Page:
Nevertheless, Foucault argues that “identity” is not fixed and could move to the centre and margins. “Power is exercised from innumerable points” so nil absolute oppressive power relationship could be maintained without any change or even no binary “oppressive vs. suppressive” relationship can be established. Thus, as the first jazz woman, Williams might get the advantage from her “seemed” marginalized woman identity. When people asked about her gender identity, this also means people recognized her effort. Women should not have any places in the jazz field, but she did! This kind of question helped empowering her and made her became a special icon in the jazz world. It is no doubt that Williams’s genius in music nourished her success, but Rustin argues “discussions of black women in jazz… have tended to obscure both the myths and the realities of their genius” (Rustin 447). The identity of “first jazz woman” shifted her form the marginal place to a “legend” position.

The Unforgettable Gender Identity 

Williams might hardly agree with my argument as she said she “didn’t know” she was woman or man on the stage. Actually, she might not have the intention to make use of her woman identity as the tool of empowerment. She seemed not care about her gender identity in her career and believed in her own effort and ability. However, no matter how her attitude was, she still couldn’t deny she was a “jazz woman”. Young  argues the difference of social group was very different:

“The achievement of formal equality does not eliminate social differences, and rhetorical commitment to the sameness of persons makes it impossible even to name how those differences presently structure privilege and oppression. (Young 164).” 

The golden time of Williams’s career was from the early to middle time of 20th century. It was before the second wave of feminist movement so that she hasn’t benefited much from the gender equality social thoughts and movement in 1960s. The power difference between men and women was bigger in her time than nowadays. Perhaps, Williams did found that she was “de-gendered” on stage, she was still a woman in itself. People felt interested in her jazz woman identity that she couldn’t deny. To conclude, the two reasons contributed to William’s successful career included her masculinity expression on the stage and her jazz woman identity. She tried hard to drill her music skills and creation that fulfilled the expectation of audiences and followed the game rules of male dominated jazz culture. At the same time, as the first jazz woman, her “marginalized” identity became her trademark.

Bianca Wu: Jazz Woman Identification

One obvious difference between Mary Lou Williams and Bianca Wu is that Wu is also a pop singer who sings different kinds of song such as R & B, pop and funk while Williams played Jazz only.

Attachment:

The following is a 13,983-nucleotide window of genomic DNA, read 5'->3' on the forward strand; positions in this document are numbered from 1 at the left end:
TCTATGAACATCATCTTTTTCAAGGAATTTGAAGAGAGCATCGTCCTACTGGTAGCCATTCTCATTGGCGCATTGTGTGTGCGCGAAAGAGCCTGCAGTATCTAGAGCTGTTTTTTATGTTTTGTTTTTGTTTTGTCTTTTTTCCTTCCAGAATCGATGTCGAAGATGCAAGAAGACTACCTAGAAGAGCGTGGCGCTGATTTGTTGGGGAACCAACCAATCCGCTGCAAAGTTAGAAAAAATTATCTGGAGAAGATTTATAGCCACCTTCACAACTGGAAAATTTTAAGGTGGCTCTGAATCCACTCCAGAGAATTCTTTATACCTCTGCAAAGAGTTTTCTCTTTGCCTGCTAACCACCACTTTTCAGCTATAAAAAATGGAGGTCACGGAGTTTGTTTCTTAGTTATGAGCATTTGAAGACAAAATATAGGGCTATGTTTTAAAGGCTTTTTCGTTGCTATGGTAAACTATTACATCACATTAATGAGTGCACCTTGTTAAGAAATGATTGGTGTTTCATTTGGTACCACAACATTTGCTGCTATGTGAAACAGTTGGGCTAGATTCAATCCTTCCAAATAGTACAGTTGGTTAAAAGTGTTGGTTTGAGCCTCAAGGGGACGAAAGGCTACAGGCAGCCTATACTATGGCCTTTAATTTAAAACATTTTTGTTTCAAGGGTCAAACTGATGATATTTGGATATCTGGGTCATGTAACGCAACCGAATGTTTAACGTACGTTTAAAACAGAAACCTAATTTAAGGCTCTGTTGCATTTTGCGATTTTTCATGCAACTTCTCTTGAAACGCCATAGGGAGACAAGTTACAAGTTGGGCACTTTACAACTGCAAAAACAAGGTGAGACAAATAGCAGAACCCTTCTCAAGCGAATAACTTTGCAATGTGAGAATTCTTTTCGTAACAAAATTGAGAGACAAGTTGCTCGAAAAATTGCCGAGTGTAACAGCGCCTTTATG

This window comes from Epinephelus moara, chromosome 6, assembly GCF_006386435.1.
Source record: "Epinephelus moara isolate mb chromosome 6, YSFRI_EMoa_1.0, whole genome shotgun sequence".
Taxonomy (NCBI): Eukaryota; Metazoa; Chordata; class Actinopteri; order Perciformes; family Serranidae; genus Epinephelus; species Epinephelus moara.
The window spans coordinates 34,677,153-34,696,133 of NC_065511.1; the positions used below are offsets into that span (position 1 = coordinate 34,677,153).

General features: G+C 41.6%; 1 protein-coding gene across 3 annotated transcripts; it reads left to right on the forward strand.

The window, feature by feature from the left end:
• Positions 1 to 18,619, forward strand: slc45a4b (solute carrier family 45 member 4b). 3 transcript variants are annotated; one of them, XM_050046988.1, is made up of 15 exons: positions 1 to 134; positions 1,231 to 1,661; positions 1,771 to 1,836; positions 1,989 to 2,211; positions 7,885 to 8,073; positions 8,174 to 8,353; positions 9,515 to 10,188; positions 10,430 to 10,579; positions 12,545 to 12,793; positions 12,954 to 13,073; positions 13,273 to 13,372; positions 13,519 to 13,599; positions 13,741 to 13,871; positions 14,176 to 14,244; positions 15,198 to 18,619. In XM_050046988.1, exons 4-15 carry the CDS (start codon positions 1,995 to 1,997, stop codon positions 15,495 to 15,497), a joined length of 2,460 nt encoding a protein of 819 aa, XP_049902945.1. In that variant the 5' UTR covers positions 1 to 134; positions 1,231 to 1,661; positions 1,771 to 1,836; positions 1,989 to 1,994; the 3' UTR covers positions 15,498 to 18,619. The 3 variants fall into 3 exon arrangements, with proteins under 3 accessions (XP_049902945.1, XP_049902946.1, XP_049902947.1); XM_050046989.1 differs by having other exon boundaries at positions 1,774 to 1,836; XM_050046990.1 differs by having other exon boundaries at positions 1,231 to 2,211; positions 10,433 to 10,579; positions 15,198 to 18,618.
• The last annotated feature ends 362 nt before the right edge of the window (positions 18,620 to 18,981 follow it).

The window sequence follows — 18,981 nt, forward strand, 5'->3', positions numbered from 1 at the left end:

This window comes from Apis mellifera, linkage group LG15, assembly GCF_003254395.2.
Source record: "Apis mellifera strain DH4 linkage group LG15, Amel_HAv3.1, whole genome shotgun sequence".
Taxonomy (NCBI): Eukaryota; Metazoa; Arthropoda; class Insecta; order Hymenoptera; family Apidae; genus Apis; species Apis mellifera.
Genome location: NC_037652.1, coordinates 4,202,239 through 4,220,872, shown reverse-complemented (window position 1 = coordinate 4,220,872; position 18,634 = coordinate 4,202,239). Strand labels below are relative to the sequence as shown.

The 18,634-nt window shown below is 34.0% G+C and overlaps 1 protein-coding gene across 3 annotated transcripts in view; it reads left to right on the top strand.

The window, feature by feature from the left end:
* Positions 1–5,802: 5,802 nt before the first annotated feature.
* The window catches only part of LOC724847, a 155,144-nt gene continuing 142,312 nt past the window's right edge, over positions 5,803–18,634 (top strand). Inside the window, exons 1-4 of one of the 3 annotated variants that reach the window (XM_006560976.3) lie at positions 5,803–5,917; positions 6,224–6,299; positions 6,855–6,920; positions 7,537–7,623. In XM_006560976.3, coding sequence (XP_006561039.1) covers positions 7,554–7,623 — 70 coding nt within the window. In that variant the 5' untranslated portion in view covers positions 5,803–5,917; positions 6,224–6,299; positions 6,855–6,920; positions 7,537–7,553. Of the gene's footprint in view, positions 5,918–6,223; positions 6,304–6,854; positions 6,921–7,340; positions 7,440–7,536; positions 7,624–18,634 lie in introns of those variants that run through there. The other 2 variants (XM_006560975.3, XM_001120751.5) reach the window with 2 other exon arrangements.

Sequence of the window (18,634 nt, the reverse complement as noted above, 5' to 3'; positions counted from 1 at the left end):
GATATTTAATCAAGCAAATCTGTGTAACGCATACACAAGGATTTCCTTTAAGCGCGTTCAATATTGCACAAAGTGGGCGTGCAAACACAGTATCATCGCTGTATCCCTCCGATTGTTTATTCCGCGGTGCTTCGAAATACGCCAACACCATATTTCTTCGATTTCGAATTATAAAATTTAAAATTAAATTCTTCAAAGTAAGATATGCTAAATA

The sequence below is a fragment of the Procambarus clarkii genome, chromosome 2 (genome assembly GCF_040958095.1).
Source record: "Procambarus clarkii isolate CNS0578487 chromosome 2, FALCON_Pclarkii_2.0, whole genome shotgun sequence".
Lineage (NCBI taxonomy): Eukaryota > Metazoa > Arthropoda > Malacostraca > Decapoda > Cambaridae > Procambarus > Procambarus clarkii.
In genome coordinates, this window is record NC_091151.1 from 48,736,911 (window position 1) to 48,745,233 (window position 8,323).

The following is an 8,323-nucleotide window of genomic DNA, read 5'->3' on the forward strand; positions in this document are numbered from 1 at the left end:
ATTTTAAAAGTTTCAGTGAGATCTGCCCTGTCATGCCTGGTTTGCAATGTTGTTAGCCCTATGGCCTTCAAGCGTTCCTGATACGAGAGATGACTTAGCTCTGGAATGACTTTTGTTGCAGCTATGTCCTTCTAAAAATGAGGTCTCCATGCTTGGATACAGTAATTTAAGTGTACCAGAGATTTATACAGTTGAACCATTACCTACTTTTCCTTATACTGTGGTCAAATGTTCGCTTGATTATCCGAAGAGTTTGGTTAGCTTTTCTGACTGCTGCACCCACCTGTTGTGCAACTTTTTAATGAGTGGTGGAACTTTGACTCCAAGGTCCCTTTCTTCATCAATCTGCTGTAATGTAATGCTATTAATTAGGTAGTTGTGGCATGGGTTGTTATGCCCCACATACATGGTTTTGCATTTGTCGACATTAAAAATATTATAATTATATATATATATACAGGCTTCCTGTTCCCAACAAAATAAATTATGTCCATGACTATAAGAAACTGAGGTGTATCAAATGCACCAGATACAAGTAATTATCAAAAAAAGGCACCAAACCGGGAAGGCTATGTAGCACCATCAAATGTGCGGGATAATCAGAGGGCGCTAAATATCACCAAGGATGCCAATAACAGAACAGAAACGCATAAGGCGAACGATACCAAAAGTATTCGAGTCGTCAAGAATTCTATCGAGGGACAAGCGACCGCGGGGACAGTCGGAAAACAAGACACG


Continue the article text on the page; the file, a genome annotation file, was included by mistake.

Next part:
When Wu’s first album Love Notes (《愛音符》) released in 2006, her album was promoted with a slogan: “New York Jazz x Hong Kong Pop”[1]. The mixing work of Love Notes was completed by a jazz musician Norah Jones and her task force in New York, the city of jazz, which was a place Wu lived for five years previously. She also got prizes from the singing competitions there. In the same year, her second album Bianca Sings Timeless was released and most of the songs collected were jazz. This was a risky choice as jazz is never a mainstream music in Hong Kong or even the whole world (Tsing, 29-30). Foucault argues that identity is a “process” which people can develop own identity by practicing the actions. Wu is becoming the jazz woman when she (and her company) is identifying her with a jazz woman image by music style, advertising, self description. Till now, she has released five albums in total and all of them contain the elements of jazz. 

Cultivation of Genius and Femininities 

I watched Wu’s live performance in 2006 and I haven’t listened to her song before that. I have had a high expectation on her live performance as I heard that she sings very well from the media.

In Hong Kong, when pop singers have pretty outlook/cool image but do not sing well, they are most likely to be categorized as the “idol”. (偶像派) “Karaoke song” (k-song) is a kind of song they always sings. Since k-song is easy to sing and listen. It is widely accepted and supported by the pop music fans, especially, the teenagers.

For the pop singers who could sing well may also try other music genres (eg. Hacken Lee co-operated with Hong Kong Philharmonic Orchestra). If Wu only sings k-songs, she will just similar to the other new singers and would have no unique image. Nevertheless, when her “jazz woman” identity is constructed, people would treat her as different kind of singer. People would remember her as she is a rare jazz singer in Hong Kong. She was the only new jazz woman in 2006.

In Hong Kong, jazz maybe a kind of stylish music genre. Jazz is uncommon in the local music market. It is said that nearly 80% seats couldn’t be filled up of in the concert of jazz musician Eugene Bao (包以正) even his technique was in the international level. (Tsing 29). Pop singer, William So (蘇永康), who has released the jazz albums but it is hard for the audiences to remember his jazz songs. When Wu tries to link up jazz and pop music, the following may be imagined:

1.      She is a genius singer because she can manage jazz.
2.      She is not a down-to-earth pop singer who only knows how to sing k-songs. She is
       a jazz singer and her music is closer to the “high culture”.
3.      In spite of jazz elements, audiences may still easy to accept her music style because
       it is not as “complicated” as the classical jazz. Moreover, she still performs different
       kinds of song including k-songs.
4.      When people associates Bianca Wu, jazz, high culture and life-style together, they may
       imagine that they “know” more about high culture or even become stylish when they
       listen to Wu’s music.